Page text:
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Hicks v. Hatem

Court of Appeals of Maryland
Apr 6, 1972
289 A.2d 325 (Md. 1972)


[No. 269, September Term, 1971.]

Decided April 6, 1972. Motion for rehearing filed May 5, 1972; denied May 8, 1972.

INSURANCE — "Family" Defined — In Common Parlance And Usage The Word "Family" More Frequently Connotes The Existence Of A Marital Or Blood Relationship Or A Legal Status Approximating Such A Relationship. pp. 263-264

CONTRACTS — In Construction Of Contracts, Words Should, In The Absence Of Evidence Of A Contrary Intent, Be Given The Meaning Which They Have For Laymen In Such Daily Usage Rather Than A Restrictive Meaning Which They May Have Acquired In Legal Usage. pp. 263-264

INSURANCE — Household Exclusionary Clause — Even Though There Apparently Exists That Familial Relationship Which Is The Ordinary Subject Of A Household Exclusionary Clause In An Automobile Insurance Policy, There Is No Exclusion Unless The Factual Situation Fits The Strict Exclusionary Language. pp. 265-266

INSURANCE — Exclusionary Clause — A Limited Construction Of The Word "Family" Is Supported By The Use Of Both "Family" And "Household" In The Same Clause. p. 266

MARRIAGE — Since Concept Of "Common Law Marriage" Is Not Recognized, Parties Residing Together Out Of Wedlock Cannot Be Said To Possess A Legal Status Equivalent To Being A Family Member In The Household. p. 266


Motion for rehearing filed May 5, 1972; denied May 8, 1972.

Appeal from the Circuit Court for Montgomery County (DUFOUR, C.J.).

Action for declaratory judgment on the question as to whether Georgia I. Bishop [Hicks] was a member of the family of an insured and consequently excluded from coverage under an automobile insurance policy issued by The National Guild Insurance Company. From a decree excluding the claimant from coverage, she appeals.

Decree reversed; appellee to pay costs.

The cause was argued before HAMMOND, C.J., and BARNES, McWILLIAMS, FINAN, SINGLEY, SMITH and DIGGES, JJ.

William B. Evans for appellant.

C.M. Zacharski, Jr., for appellee.

This appeal requires us once again to construe the "household exclusion" clause in an automobile liability insurance policy. The policy in question was issued by The National Guild Insurance Company (Company) to Mr. Charles A. Swanson (the insured), and contained the following familiar exceptions to its coverage:

"* * * This policy does not apply: * * * (b) to bodily injury to (1) the spouse or any parent, son, or daughter of the insured or (2) the named insured, or (3) any member of the family of the insured residing in the same household as the insured." (Emphasis Supplied).

Thomas J. Hatem, appellee, as the Insurance Commissioner of the State of Maryland and the appointed receiver of the Company, and Mrs. Georgia I. Bishop, appellant, submitted by way of a request for a declaratory judgment (Code, 1971 Repl. Vol., Art. 31A) the question of whether Mrs. Bishop was eligible for coverage under the policy to the Circuit Court for Montgomery County (DuFour, J.) upon the following stipulated statement of facts:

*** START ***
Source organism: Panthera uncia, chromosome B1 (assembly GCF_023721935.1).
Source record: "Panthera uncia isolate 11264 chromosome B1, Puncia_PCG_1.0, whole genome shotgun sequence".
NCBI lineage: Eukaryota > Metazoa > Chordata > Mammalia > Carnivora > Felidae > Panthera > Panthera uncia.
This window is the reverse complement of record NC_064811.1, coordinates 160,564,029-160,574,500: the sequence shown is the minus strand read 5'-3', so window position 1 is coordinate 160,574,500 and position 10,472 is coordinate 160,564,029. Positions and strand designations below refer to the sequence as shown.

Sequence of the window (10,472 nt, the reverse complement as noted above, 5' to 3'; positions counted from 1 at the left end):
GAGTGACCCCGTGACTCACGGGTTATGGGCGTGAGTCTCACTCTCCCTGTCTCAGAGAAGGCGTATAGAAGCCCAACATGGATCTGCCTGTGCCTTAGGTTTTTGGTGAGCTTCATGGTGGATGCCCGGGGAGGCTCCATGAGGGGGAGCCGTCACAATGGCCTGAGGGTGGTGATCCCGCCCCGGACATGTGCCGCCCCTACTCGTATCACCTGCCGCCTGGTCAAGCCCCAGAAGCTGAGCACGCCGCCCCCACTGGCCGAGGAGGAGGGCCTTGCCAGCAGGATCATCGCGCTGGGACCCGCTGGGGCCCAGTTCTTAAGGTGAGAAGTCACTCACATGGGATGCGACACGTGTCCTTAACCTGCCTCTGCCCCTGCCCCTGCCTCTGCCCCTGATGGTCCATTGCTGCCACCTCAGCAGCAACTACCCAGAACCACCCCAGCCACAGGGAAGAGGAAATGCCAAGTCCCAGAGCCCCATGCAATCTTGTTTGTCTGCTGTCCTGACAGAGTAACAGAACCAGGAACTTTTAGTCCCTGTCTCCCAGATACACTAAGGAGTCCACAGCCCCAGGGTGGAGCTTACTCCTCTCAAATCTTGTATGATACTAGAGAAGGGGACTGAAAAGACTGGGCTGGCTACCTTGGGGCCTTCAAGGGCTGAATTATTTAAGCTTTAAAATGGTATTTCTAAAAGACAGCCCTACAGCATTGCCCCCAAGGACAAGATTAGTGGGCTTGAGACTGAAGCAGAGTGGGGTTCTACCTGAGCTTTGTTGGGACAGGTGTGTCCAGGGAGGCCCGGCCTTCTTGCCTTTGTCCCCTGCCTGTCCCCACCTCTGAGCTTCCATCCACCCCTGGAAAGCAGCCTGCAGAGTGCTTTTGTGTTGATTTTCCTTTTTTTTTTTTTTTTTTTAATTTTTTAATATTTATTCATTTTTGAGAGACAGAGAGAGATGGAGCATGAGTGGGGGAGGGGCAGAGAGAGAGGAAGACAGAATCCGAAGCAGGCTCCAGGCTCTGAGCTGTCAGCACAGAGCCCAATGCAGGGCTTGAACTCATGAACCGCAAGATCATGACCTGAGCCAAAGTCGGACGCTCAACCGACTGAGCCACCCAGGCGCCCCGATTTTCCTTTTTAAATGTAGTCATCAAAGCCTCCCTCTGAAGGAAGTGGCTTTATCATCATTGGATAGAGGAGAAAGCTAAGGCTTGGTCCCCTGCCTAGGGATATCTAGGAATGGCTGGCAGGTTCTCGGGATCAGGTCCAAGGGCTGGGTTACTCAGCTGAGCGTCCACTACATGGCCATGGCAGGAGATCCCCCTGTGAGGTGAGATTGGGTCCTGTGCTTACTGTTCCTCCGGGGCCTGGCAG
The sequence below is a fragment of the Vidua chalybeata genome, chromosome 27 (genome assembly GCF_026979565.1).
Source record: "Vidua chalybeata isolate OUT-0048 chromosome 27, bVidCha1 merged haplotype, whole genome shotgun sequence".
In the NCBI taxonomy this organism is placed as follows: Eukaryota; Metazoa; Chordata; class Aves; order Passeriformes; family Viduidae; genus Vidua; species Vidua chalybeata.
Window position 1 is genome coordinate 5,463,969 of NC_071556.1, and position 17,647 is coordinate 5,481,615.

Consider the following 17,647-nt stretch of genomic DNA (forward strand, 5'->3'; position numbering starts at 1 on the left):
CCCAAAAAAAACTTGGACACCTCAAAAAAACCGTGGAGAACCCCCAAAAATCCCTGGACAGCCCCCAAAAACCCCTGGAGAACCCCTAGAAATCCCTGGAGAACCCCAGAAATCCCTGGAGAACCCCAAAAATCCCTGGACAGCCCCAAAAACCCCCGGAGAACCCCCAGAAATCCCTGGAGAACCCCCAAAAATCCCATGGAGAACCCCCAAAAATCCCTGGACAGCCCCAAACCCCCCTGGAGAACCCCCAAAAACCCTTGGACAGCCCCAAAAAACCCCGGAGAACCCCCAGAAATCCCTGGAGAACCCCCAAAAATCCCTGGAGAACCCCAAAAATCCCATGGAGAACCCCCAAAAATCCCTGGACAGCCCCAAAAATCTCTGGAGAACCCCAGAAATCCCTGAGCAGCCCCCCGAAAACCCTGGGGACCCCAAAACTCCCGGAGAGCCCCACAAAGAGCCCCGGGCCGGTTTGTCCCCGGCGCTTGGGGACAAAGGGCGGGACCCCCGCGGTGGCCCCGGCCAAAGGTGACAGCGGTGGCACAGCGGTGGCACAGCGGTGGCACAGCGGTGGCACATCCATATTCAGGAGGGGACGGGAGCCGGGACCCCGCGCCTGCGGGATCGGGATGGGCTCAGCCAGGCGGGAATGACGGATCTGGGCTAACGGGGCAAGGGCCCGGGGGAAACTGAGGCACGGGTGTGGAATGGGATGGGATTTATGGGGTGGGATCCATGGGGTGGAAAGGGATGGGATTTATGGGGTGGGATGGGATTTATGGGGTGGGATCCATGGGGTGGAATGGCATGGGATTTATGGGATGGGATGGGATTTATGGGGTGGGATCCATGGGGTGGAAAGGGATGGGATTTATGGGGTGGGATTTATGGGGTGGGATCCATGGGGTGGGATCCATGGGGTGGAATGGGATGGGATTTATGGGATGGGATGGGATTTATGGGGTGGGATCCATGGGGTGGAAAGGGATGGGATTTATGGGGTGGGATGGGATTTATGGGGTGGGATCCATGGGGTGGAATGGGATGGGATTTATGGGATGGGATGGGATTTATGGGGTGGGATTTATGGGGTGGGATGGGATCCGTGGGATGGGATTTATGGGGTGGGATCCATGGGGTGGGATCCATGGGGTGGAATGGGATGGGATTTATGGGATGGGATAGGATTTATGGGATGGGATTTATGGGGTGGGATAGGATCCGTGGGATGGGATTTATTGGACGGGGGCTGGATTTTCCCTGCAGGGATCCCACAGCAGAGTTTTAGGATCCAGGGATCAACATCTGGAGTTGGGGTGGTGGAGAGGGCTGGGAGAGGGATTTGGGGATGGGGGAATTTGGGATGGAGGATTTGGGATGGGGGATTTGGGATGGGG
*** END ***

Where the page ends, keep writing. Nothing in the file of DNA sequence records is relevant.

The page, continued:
"Charles A. Swanson, RD #5, Elkton, Maryland was insured under National Guild Insurance Company policy No. ACM 29751 an automobile liability policy. On July 5, 1965, while the policy was in effect, Swanson was driving a 1950 Willys station wagon, the insured vehicle. With him as a passenger was one Georgia I. Bishop. The auto driven by Swanson went out of control and struck a bridge abutment. Mrs. Bishop suffered injuries to her right hip and right knee for which she has filed a liquidation claim in the amount of $30,000.

"Georgia Bishop and Charles Swanson had been occupying the same household on Dogwood Road, RD #5, Elkton, Maryland, uninterruptedly for a number of years prior to the accident. They were not married to each other. About nine years before the accident Mrs. Bishop's nephew began living in the same household. Mrs. Bishop was regularly employed. Mr. Swanson was intermittently employed. All three ate together. Mrs. Bishop and Mr. Swanson lived as man and wife."

The lower court, in arriving at the conclusion that the "household exclusion" clause barred a recovery under the policy by the appellant, stated:

"* * * this court finds that irrespective of the absence of consanguinal ties, Georgia Bishop was indeed a member of the family of the insured residing in his household. Their living together ostensibly as man and wife under one head for a period of time exceeding nine years was conducive to cozy and collusive claims; the very object and purpose of the exclusionary provision.

"This court finds that the phrase of the policy here involved is not ambiguous in the sense that its general meaning is uncertain or that it can be construed in alternate ways. That a term cannot be precisely defined so as to make clear its application in all varying factual situations does not mean that it is ambiguous. Allstate v. Humphrey, 246 Md. 492, 496. Absent such a finding, the provisions cannot be construed most strongly against the insurer. Maryland has not adopted the rule followed in many jurisdictions that an insurance policy is to be most strongly construed against the insurer. Allstate v. Humphrey, supra, page 497."

The issue presented on appeal is the interpretation to be given to the word "family" as used in the "household exclusion" clause, and, more specifically, whether or not Mrs. Bishop should be considered a "member of the family" of the insured. The appellant suggests that the word "family" connotes a blood relationship, and perhaps a marital relationship, existing among individuals, while the appellee would define the term as "a sociological entity consisting of persons habitually residing under one roof, forming one domestic circle and having a permanent domestic character." For the purposes of this case, we are not inclined to adopt either definition verbatim. However, for the reasons to be stated we hold that Mrs. Bishop was not a "member of the family" of the insured.